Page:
Will this play out the way we want? Maybe not. Most capital ships have burn levels of 7 or 8, while most frigates have burn levels around 9 or 10. The fast ships only have a small absolute numerical advantage over the big ships, a fleet of pure burn 9 ships only has a 30% advantage over an equal number of burn 7 ships. The mechanic would mostly favor having the maximum number of ships, since 30 ships is way better than 10 ships, but wouldn't necessarily favor fleets with a naturally high speed.
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Sidestrafe2462

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Re: Ambush Bickering
« Reply #138 on: February 14, 2020, 07:20:55 AM »


Further, it does nothing to address the fact that in the time it takes for the faster, attacking fleet to close, the defending/slower fleet can easily reorient its self to face the incoming threat, once again putting those combat ships between the attackers and the defenders' logistics ships.

Geometry!
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Lucky33

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Re: Ambush Bickering
« Reply #139 on: February 14, 2020, 08:37:02 AM »

The question was about fast ships going around a defending fleet. Do you see the fleet of the fast ships in the back of defending fleet or did you not?
Irrelevant and proves nothing. Yes, faster fleets can maneuver around slower fleets. That does nothing to support your assertions that 1: Logistics ships would be in a vulnerable/uncovered position relative to their fleet's combat ships, or 2: that those faster ships could successfuly cut-off or isolate those logistics ships, and in doing so have enough time to accomplish anything before those combat ships could respond.
Further, it does nothing to address the fact that in the time it takes for the faster, attacking fleet to close, the defending/slower fleet can easily reorient its self to face the incoming threat, once again putting those combat ships between the attackers and the defenders' logistics ships.

I fail to see how players could be told "This weaker but faster enemy force has magically outmaneuvered your own; your logistics ships are isolated and under attack" in a way that's either satisfactory and/or allows for any agency on the player's part.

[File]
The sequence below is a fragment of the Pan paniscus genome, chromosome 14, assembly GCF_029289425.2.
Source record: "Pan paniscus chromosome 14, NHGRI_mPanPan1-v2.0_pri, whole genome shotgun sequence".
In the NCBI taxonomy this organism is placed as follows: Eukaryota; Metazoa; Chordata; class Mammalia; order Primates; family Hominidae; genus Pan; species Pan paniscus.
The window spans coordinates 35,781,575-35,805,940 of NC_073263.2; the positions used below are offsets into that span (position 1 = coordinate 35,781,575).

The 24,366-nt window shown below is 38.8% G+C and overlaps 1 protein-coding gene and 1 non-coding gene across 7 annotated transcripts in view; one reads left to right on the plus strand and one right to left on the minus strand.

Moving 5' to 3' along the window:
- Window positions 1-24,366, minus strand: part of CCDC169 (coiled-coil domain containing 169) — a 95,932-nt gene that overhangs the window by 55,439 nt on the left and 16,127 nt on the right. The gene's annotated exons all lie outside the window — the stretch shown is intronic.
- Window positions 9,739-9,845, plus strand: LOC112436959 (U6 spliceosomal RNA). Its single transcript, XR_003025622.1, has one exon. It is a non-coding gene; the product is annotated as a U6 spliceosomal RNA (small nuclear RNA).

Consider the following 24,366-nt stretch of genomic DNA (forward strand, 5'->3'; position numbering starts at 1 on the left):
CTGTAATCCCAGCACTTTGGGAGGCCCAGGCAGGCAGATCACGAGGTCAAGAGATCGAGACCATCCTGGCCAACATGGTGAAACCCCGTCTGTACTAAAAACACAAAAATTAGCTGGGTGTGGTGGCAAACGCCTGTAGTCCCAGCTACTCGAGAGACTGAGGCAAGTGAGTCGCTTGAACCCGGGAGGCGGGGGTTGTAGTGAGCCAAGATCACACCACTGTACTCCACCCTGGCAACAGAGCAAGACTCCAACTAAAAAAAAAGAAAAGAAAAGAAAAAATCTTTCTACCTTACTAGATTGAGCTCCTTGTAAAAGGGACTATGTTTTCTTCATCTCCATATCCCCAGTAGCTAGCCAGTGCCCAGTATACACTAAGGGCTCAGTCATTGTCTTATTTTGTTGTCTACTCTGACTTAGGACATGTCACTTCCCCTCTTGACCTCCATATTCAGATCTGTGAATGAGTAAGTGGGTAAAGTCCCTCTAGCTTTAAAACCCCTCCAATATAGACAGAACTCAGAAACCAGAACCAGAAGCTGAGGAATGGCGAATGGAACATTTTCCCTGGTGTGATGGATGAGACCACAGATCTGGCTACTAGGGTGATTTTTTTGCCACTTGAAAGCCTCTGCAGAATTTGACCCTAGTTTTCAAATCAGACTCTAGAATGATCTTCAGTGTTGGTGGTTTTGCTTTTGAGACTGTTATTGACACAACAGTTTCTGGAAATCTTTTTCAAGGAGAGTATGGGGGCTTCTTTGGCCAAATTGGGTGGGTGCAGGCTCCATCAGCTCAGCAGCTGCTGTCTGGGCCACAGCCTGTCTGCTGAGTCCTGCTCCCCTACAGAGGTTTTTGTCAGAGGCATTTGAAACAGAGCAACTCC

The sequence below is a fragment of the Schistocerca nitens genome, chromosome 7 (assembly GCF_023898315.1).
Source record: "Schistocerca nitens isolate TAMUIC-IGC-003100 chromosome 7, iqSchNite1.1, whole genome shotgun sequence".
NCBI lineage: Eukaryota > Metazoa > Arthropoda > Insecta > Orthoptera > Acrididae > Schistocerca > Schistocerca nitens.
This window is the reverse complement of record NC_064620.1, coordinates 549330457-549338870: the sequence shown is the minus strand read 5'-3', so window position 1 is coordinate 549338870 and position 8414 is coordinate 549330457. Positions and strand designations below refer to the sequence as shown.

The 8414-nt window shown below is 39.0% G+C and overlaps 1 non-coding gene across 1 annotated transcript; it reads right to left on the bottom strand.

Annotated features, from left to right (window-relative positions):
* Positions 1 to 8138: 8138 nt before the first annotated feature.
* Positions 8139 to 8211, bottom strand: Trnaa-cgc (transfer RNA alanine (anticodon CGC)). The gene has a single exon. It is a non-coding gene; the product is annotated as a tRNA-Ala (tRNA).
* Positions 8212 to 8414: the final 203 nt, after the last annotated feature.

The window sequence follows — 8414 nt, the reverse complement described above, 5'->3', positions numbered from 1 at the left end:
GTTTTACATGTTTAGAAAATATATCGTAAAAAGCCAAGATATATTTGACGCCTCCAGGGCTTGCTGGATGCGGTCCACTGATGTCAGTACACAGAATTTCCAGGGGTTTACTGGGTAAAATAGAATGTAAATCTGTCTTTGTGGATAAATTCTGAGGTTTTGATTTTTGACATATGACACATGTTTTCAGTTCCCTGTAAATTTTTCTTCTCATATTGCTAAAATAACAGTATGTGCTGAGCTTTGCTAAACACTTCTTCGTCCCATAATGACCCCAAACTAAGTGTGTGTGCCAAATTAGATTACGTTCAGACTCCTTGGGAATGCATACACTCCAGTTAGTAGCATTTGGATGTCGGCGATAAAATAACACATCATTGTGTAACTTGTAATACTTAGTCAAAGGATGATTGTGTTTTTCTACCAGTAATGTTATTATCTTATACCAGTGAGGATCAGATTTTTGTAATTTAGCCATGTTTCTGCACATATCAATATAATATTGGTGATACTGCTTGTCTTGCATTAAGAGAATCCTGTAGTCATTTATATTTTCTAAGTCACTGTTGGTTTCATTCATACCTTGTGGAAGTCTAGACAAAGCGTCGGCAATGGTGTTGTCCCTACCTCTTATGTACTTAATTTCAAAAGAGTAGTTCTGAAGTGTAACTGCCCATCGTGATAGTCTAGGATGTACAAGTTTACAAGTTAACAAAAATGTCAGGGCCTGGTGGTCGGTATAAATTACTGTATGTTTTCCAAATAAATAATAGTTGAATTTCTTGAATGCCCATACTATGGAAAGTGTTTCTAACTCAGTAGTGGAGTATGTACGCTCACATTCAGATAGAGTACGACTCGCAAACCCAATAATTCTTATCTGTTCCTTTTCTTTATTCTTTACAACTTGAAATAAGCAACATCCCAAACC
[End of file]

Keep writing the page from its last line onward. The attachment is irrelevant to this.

To remind you the history of the question. Inability of the fast ships to go around the slow ones was presented to me as a major argument. Before it was disproved it seemed pretty relevant and you didnt say a word against it.

But at least you dont attempt to deny reality. Good.

If you look at how ships in the bubble are moving you will notice that they always look alongside the course while their trajectory being a wavy line so what all ships shuffle their positions with time.

That means the possibility of any logistics ships to found themselves in a position closest to the border of the bubble.

And this is where the fast ships are supposed to attack.

Since they actually can go around the defending fleet, they also fully capable of picking exactly that location.

While defender can do nothing about that because all its ships are stuck on the single course. Ordering one group of ships to change it means detaching them from the main fleet.

And that's impossible. Sad also.
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Morbo513

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Re: Ambush Bickering
« Reply #140 on: February 14, 2020, 09:21:10 AM »

If you look at how ships in the bubble are moving you will notice that they always look alongside the course while their trajectory being a wavy line so what all ships shuffle their positions with time.

That means the possibility of any logistics ships to found themselves in a position closest to the border of the bubble.

And this is where the fast ships are supposed to attack.
And by what reason are the other ships within the bubble so far away that they can't simply consolidate once an approaching threat has been detected? If we're using the logic of the fleet as represented by the fleet bubble, why would it then necessarily be all the logistics ships separated from all the main combat ships that the attackers encounter first?


Quote
Since they actually can go around the defending fleet, they also fully capable of picking exactly that location.

While defender can do nothing about that because all its ships are stuck on the single course. Ordering one group of ships to change it means detaching them from the main fleet.

And that's impossible. Sad also.
Ships can travel in any direction regardless of orientation since there's no drag or air resistance to slow them down (except in nebulas, arguably) - heading in the direction of movement is only necessary for acceleration and course changes. Ships can move towards one another, further shortening the distance between any ship(s) even close to being isolated, and "the rest of the fleet" as if they weren't already contiguous.